Tissue-Paper Flowers | Kids VT | Seven Days | Vermont's Independent Voice

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Tissue-Paper Flowers 

Published March 1, 2011 at 4:00 a.m. | Updated April 4, 2022 at 7:30 p.m.

Spring is just around the corner — though it's pretty hard to tell in Vermont. Don't let mud season get you down. Brighten up with a bouquet of these simple tissue-paper flowers, perfect for a child's nightstand, a dinner-table centerpiece or even an office shelf. You can customize them by alternating hues, zigzagging the edges or changing the size. Better still: No watering necessary. These petals will last until your real garden is in full bloom.


Cut at least four sheets of tissue paper into squares of the same size. The larger the sheets, the larger the flowers. We cut ours into 6-by-6-inch squares.

Straighten the sheets into a neat stack.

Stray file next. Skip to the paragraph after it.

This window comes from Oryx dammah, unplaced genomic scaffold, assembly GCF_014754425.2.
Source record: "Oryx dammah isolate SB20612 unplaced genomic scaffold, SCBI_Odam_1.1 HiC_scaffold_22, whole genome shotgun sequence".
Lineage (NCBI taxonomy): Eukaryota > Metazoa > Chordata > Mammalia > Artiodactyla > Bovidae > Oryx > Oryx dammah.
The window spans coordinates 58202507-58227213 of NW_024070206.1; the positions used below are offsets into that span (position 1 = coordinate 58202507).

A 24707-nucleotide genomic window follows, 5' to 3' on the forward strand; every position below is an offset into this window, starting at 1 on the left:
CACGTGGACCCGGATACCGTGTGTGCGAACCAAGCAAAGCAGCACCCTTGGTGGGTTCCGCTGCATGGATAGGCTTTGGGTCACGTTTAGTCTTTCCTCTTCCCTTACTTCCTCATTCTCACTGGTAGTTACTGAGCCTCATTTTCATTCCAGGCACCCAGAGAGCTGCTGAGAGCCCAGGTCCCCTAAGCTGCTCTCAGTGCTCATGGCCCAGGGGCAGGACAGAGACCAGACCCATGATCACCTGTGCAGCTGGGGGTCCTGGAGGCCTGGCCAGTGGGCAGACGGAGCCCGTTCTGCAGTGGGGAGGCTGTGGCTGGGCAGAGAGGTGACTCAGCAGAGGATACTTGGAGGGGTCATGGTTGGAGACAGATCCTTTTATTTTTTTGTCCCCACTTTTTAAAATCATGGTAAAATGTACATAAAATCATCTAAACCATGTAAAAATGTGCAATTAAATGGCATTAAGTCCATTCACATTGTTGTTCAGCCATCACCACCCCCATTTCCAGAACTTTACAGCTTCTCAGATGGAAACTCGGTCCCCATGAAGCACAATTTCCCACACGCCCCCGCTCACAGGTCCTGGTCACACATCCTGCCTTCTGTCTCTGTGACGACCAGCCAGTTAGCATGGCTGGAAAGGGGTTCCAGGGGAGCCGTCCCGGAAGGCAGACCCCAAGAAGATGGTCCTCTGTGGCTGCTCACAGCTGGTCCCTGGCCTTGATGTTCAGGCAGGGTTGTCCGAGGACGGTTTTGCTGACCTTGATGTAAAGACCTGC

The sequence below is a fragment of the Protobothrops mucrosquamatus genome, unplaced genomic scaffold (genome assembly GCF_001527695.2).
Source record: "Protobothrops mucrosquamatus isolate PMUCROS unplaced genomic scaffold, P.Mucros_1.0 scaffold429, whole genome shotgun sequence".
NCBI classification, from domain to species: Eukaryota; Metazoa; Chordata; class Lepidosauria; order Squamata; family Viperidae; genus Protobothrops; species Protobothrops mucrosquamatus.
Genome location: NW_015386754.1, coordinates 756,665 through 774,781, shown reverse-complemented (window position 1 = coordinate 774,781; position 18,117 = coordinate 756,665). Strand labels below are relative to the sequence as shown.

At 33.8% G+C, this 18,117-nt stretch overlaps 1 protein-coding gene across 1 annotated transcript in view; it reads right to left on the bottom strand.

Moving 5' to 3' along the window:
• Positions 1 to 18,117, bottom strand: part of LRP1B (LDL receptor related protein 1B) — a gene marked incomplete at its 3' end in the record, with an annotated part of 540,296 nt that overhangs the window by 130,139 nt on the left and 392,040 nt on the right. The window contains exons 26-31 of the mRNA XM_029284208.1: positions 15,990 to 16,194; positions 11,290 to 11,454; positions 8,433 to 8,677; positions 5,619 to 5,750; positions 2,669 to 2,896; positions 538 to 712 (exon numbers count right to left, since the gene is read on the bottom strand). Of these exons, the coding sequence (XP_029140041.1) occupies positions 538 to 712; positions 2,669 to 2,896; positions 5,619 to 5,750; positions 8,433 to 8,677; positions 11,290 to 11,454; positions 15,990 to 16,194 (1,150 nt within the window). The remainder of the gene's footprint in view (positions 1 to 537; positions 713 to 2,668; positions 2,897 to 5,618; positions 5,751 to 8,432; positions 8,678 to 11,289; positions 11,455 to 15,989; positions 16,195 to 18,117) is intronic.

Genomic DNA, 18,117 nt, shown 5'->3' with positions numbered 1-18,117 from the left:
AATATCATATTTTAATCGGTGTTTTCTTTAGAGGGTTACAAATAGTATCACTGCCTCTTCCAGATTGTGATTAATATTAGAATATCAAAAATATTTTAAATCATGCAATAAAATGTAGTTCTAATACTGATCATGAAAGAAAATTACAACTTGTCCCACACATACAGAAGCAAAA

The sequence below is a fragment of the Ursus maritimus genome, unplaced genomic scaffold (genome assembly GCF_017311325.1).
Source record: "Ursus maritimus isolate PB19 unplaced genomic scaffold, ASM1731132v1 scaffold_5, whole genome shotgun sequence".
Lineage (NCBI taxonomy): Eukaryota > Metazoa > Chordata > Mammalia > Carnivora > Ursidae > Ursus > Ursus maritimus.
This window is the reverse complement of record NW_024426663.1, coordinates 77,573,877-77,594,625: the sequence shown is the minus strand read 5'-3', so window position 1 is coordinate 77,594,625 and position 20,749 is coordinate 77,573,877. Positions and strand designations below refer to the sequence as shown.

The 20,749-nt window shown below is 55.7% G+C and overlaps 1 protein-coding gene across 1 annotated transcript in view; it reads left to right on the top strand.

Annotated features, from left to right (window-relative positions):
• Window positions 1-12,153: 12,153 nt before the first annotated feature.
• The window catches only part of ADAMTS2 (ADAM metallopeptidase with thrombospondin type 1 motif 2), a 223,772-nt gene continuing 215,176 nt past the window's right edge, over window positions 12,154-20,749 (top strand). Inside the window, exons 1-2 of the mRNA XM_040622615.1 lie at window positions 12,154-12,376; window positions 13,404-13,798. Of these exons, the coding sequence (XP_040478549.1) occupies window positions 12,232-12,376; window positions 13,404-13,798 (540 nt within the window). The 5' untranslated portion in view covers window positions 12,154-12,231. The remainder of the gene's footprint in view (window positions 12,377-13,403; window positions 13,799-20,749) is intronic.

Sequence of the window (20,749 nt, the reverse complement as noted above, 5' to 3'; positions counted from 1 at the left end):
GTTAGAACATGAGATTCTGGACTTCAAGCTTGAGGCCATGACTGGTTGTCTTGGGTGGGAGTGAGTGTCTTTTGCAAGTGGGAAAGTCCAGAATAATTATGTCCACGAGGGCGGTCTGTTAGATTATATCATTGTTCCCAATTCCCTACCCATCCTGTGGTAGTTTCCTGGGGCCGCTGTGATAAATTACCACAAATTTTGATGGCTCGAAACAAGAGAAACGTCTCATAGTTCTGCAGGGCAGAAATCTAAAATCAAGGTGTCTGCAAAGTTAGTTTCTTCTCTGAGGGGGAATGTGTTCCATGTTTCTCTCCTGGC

Fold the stack like an accordion — first to one side, then the other — all the way across. We made roughly 1/2-inch folds. Make sure the folds are even.

Attach the flower's stem by looping a pipe cleaner tightly around the center of the folded accordion and twisting the loop closed.

With the accordion stack and stem held like a T, gently separate each sheet of tissue paper and pull it upward. Fluff as necessary to make your flower look full.

Repeat steps 1 through 5 until you have a bouquet. You can change or alternate the colors of the tissue paper, cut sheets to different sizes, or add sheets for a fuller look.

Get creative: Use scissors to round or zigzag the ends of the folded accordion to give your petals different shapes.

Use different colors in your stacks to make a colorful bouquet. If you plan your folding, you can choose the colors for the center or outer petals of your flowers.

Carolyn Fox is the calendar editor at Seven Days.


Tissue paper


Pipe cleaner

This article was originally published in Seven Days' monthly parenting magazine, Kids VT.

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About The Author

Carolyn Fox

Carolyn Fox

Carolyn Fox was the Seven Days calendar editor from 2009-2012. From 2012-2013, she was the managing editor of Kids VT. She currently works as Special Publications Manager for Seven Days.

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